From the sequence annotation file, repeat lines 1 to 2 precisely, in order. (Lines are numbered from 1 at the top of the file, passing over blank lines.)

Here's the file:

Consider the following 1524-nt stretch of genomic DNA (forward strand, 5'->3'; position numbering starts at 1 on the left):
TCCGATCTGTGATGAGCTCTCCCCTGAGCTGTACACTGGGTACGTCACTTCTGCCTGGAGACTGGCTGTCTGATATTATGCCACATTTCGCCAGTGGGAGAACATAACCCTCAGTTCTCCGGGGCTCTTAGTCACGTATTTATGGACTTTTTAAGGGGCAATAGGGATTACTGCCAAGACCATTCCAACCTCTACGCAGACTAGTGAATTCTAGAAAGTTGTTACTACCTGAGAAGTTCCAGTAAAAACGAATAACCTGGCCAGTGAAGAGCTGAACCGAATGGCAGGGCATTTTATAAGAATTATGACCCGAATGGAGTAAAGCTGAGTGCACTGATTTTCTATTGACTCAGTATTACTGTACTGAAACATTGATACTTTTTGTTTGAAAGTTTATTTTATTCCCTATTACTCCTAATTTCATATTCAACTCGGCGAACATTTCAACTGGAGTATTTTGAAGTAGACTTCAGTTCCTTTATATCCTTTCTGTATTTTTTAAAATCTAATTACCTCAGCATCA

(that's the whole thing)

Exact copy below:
Consider the following 1524-nt stretch of genomic DNA (forward strand, 5'->3'; position numbering starts at 1 on the left):
TCCGATCTGTGATGAGCTCTCCCCTGAGCTGTACACTGGGTACGTCACTTCTGCCTGGAGACTGGCTGTCTGATATTATGCCACATTTCGCCAGTGGGAGAACATAACCCTCAGTTCTCCGGGGCTCTTAGTCACGTATTTATGGACTTTTTAAGGGGCAATAGGGATTACTGCCAAGACCATTCCAACCTCTACGCAGACTAGTGAATTCTAGAAAGTTGTTACTACCTGAGAAGTTCCAGTAAAAACGAATAACCTGGCCAGTGAAGAGCTGAACCGAATGGCAGGGCATTTTATAAGAATTATGACCCGAATGGAGTAAAGCTGAGTGCACTGATTTTCTATTGACTCAGTATTACTGTACTGAAACATTGATACTTTTTGTTTGAAAGTTTATTTTATTCCCTATTACTCCTAATTTCATATTCAACTCGGCGAACATTTCAACTGGAGTATTTTGAAGTAGACTTCAGTTCCTTTATATCCTTTCTGTATTTTTTAAAATCTAATTACCTCAGCATCA